Trees on Market St. to be removed for new trail

It seems that completing the Missing Link of the Burke-Gilman Trail will come at a great cost: many of the trees on the south side of Market St are slated to be removed to make way for the new trail.

The project was recently renamed the Ballard Multimodal Corridor by the city, and part of it is already underway, with crews doing utility work along NW Market St between the Ballard Locks and 24th Ave NW.

Now, it seems the next stage is tree removal. A notice was found duct-taped to a tree on Market St (and posted by Denise in the My Ballard Group), which says the removal will happen on or after April 15.

According to this notice by the city, crews will be removing trees along both NW Market St and NW 54th St. “Removing trees enables crews to demolish existing street and roadway concrete and complete drainage and concrete work,” they write in the notice.

The city requires that two trees be planted for every one tree removed.

The utility verification work for new transit poles and signal improvements is still underway, but is expected to wrap up by the end of April. SDOT says to expect the following impacts:

  • Up to one lane of NW Market St and NW 54th St will be closed for exploratory excavations
  • Holes will be dug at about 3-feet wide and 10-feet deep, drilling for which will last 30-60 minutes
  • Traffic detours
  • Temporary bus stop closures/relocations
  • Loud work along the corridor

Contact the project team directly at BallardMultimodal@seattle.gov or call 206-519-8136, or visit the project website to learn more about the project.

Thanks, Denise for posting the notice in the My Ballard Group!


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Amphidextrous
Member
Amphidextrous

It is “multimodal” now, shared by trucks and buses and cars and bicycles alike. Trees will be felled to segregate one mode.
Can the order to kill those healthy trees be appealed?

Ballard By Boat
Member
Ballard By Boat

I’m with you on this one. Knocking down trees for more concrete? Lame. Anything for the bicyclists I suppose.

Boring Opinions
Member
Boring Opinions

New in town? This is Seattle! Everything can be appealed. I expect the first tree to fall in 2025.

Boring Opinions
Member
Boring Opinions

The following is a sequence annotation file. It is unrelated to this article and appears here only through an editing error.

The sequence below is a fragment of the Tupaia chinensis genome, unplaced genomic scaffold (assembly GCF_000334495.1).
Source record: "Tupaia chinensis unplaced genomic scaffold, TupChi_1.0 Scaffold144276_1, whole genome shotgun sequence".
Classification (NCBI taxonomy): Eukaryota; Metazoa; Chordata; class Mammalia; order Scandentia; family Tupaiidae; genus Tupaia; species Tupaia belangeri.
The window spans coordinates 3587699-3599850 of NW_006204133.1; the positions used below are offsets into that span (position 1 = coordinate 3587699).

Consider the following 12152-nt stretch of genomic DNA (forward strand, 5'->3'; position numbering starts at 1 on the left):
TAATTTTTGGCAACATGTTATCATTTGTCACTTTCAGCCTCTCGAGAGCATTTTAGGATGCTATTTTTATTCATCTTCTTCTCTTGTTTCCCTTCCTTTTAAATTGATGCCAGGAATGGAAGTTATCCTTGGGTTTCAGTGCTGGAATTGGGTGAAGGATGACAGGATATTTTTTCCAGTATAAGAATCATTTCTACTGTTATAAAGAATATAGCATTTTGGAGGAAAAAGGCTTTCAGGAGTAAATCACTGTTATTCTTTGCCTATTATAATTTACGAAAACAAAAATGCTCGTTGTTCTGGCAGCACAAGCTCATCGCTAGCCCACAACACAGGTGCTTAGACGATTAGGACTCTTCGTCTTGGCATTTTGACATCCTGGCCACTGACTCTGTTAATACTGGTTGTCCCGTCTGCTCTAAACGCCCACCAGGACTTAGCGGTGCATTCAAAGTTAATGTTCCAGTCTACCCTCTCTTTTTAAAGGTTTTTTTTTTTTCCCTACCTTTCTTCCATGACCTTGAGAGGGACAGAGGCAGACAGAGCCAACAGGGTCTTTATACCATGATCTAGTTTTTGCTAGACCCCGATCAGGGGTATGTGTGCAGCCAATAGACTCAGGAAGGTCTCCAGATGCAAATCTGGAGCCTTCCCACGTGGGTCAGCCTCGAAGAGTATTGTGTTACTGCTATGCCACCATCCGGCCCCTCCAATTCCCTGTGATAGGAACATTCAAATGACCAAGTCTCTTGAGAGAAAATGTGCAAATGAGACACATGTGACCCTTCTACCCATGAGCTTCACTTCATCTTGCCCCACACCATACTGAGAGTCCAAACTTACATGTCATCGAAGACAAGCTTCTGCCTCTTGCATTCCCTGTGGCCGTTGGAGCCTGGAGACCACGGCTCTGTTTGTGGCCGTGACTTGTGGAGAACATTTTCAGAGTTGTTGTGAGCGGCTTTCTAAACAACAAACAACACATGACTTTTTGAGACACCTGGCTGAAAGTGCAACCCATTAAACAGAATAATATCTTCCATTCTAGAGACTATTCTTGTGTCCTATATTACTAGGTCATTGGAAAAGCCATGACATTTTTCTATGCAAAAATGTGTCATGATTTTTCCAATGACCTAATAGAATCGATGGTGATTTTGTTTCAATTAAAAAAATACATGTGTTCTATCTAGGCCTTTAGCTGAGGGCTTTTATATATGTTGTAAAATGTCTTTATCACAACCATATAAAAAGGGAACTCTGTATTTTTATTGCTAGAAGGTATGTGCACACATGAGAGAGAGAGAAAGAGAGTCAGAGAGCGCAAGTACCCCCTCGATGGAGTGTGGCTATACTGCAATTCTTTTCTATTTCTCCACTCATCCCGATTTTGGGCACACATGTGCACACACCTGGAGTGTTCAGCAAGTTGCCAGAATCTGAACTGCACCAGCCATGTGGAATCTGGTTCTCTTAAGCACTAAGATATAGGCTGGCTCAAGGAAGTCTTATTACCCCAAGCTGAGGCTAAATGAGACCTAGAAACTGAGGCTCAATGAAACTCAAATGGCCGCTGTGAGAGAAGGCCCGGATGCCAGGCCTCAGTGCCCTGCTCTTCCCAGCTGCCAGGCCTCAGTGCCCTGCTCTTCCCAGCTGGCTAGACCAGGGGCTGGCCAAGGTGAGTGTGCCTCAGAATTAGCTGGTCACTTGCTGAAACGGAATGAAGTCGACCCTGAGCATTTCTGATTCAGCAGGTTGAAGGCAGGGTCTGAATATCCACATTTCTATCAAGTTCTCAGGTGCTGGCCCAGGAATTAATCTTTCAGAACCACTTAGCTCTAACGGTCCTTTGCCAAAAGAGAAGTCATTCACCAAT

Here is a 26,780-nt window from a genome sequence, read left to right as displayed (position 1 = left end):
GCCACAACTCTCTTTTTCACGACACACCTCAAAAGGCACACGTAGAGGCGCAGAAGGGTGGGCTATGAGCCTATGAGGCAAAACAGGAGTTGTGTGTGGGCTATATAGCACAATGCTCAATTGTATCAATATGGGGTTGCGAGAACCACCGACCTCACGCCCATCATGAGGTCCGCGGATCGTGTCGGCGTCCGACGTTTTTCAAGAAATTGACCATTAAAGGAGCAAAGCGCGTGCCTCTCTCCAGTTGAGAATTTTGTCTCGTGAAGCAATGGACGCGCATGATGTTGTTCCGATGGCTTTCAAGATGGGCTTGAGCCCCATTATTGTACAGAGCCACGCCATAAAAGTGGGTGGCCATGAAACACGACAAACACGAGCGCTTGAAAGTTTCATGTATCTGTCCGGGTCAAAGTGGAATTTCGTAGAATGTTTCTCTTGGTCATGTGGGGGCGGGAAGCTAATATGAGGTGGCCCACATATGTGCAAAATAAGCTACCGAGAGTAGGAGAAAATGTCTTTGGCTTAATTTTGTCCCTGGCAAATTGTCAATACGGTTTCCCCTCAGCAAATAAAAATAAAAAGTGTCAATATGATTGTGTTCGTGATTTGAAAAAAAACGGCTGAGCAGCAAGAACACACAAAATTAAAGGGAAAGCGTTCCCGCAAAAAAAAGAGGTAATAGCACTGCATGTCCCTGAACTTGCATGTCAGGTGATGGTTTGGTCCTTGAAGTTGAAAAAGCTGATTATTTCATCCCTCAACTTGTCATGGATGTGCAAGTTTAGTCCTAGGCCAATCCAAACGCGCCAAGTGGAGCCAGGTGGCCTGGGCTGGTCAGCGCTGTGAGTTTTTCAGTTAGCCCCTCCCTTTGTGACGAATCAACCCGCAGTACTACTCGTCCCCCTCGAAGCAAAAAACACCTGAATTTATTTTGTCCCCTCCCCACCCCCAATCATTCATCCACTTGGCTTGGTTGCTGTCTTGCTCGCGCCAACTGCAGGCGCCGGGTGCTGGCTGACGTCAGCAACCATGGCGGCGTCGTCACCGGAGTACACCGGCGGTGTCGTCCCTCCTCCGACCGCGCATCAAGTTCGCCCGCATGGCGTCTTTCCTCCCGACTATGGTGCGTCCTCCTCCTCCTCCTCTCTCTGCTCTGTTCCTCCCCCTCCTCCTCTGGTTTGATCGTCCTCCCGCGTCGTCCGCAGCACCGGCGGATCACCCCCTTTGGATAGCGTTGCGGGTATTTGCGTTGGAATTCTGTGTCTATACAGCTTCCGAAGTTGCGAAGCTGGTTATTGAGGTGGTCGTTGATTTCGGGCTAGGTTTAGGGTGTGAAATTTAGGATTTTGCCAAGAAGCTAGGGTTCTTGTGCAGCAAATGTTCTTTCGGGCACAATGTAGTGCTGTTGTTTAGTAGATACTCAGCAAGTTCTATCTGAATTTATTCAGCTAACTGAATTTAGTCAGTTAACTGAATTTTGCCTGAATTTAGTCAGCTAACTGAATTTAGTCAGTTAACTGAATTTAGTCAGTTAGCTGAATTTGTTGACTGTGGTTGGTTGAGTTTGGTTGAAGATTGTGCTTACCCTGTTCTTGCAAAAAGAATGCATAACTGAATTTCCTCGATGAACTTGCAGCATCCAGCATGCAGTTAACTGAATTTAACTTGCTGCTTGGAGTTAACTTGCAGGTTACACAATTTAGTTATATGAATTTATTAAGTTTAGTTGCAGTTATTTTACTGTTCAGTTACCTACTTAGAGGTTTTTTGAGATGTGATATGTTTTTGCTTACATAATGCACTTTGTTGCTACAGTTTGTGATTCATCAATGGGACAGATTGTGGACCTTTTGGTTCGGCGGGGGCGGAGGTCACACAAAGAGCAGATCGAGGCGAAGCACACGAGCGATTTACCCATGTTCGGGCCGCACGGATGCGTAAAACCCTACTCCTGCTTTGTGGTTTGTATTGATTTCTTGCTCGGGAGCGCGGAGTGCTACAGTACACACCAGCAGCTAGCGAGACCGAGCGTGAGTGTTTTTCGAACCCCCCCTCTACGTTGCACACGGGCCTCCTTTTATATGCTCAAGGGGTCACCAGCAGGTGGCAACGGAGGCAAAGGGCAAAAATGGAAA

The carbon waste avoided by biking versus driving will obviate the need for the oxygen created by the trees, yes?

Amphidextrous
Member
Amphidextrous

I suspect not, but that would be one of many considerations for an appeal. I’m more concerned about the heat island effect which has been worsening in recent years.

J. G. Ballard
Member
J. G. Ballard

This would of course have been avoided if the ballard coalition had not prevented the link from traveling down 54th . So you can thank that group for all of these impacts.

Boring Opinions
Member
Boring Opinions

Thank you, Ballard Coalition, for fighting for both biker safety and our industrial jobs and tax base. Two trees will be planted for every one cut so this is a win-win-win.

VeganBiker
Member
VeganBiker

J.G. – I completely agree with you. 54th is the logical route for the trail and now that Ballard Transfer has left it makes even more sense to use 54th. But I imagine SDOT is now committed and this section of Market will be a bit of a mess in days to come.

Curtis
Member
Curtis

Did no one read that they will be replacing 2 trees for every 1 tree removed?

Amphidextrous
Member
Amphidextrous

Little saplings vs. mature trees. That’s been their talking point everywhere. It’s not working. We are losing our tree canopy!

NA
Member
NA

You’re right, it really is sad that a handful of businesses held up this trail for decades to save the parking spots for 10 guys’ trucks. We’d have a complete trail with a canopy of mature trees over it by now if they hadn’t done that.

El Grunion
Member
El Grunion

that is simply not true – look how many people park along shilshole. this will impact local businesses large and small, as well as the farmers market.

NA
Member
NA

I lived in NYC and Boston and visit many international cities, all of which have small businesses and farmers markets and guess how people get there? They walk, take the bus, train, taxi, take a bike. You don’t hear the citizens bitching about parking all the time.

Uncle Buck
Guest
Uncle Buck

NYC is a dump.

VeganBiker
Member
VeganBiker

Good god! when was the last time you visited NYC? It is not a dump! It is a thriving, vibrant city.

Gordito
Member
Gordito

The neighborhood has grown immensely and that parking has remained the same. It has been demonstrated that there are other ways to relieve parking pressure than to obstruct progress.

Gordito
Member
Gordito

Ballard has tremendously more trees than it has had since it was a forest that was cleared 100 years ago.

Gordito
Member
Gordito

A couple of dozen trees that will be replaced by twice the number in the name of improving the safety and encouraging the super popular trail is worth it. Of all of the development that is going on and its impacts it is silly to harp on temporary tree loss that serves the greater economic, ecologic and common good!

Amphidextrous
Member
Amphidextrous

Where will these replacement trees be planted, and when? Somehow we continue to lose our MATURE trees and our tree CANOPY despite these assurances. Please preserve what we have, what is real and not unenforceable promises. We’ve seen how that works!

jim.walseth
Member
jim.walseth

The Burke-Gilman trail should follow the railroad grade the entire way, exactly as it does for its entire existing extent. It was forced out onto Market St. in a “compromise” with local industries. Those industries are responsible for the loss of these trees, on top of the years of delay that endanger riders every day.